Australian Opposition to Push for Gay Marriage Law Reform


Mr Shorten has indicated he will make life difficult for Mr Turnbull this parliament

Nearly two months after Turnbull emerged triumphant after vote counting continued into an eighth day, an Australian Newspoll of 1,696 voters Tuesday showed faith in the prime minister had dropped six percentage points, putting the Liberal Party leader at his lowest since he ousted predecessor Tony Abbott from office.

But the proposal is being blocked by opposition parties, who support equal marriage but see a plebiscite see it as costly measure inviting homophobic debate.

Gay rights advocates are generally opposed to the plebiscite, which they argue was initiated by lawmakers who hope it fails.

Support for Prime Minister Malcolm Turnbull has fallen to an all-time low, according to a poll by The Australian newspaper on Tuesday.

The opposition Labor Party, the minor Greens party and two independent lawmakers on Wednesday proposed bills to allow Parliament to decide the issue without consulting the public.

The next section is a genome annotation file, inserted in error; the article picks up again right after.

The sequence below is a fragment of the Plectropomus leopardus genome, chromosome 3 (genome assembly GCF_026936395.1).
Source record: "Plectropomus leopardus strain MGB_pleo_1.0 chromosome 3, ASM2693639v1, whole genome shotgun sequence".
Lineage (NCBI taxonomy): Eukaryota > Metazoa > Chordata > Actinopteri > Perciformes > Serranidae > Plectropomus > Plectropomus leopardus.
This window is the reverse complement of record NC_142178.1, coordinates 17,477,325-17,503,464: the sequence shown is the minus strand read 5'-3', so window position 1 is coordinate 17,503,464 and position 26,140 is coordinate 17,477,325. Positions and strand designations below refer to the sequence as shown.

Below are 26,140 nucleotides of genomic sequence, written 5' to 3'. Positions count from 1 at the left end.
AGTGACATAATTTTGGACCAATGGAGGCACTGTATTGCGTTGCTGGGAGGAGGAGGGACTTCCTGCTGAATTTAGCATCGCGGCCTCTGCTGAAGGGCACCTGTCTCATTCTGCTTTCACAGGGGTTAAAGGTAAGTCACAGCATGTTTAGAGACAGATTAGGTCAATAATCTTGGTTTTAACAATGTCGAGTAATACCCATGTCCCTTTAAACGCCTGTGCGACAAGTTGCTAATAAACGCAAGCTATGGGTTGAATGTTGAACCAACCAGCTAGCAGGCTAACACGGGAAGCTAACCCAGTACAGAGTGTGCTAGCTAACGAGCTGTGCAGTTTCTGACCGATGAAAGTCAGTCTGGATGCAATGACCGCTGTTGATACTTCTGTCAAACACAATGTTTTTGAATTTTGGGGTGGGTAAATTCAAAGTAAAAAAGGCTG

Lawmakers were sworn in Tuesday after the election in early July left Turnbull’s coalition with a single-seat majority in the House of Representatives.

But it looks unlikely that any bill to bring on a direct vote in Parliament will pass, with Coalition MP Warren Entsch telling ABC’s 7.30 program that government politicians will not cross the floor to support them.

Nearly immediately after Shorten announced his bill, a crossbench group consisting of Greens MP Adam Bandt and independent MPs Andrew Wilkie and Cathy McGowan announced that they would be introducing their own marriage equality legislation.

Both Wilkie and McGowan support marriage equality, as does the Nick Xenophon team. This means, assuming all Labor MPs vote together on this issue, they’d only need three more votes.

Things might be easier in the Senate, where the Liberal party holds only 30 seats of the 76 seats in the Upper House. Labor have 26, and there’s also a motley selection of 20 crossbenchers to contend with-a colourful political spectrum stretching from the Greens to One Nation. That bill was debated, but not voted on. The Coalition promised a plebiscite on the issue and are sticking to their word, despite pressure from marriage equality campaigners.

In the history of the Australian federal parliament, only 15 private member’s bills have ever passed into law successfully.

But this Bill Shorten’s marriage equality vote-depending on when it is introduced and who the ALP bargain with-might just be in with a chance.

While the government will be keen to get on with business, it appears likely Labor will test the narrow majority in the new parliament.

About author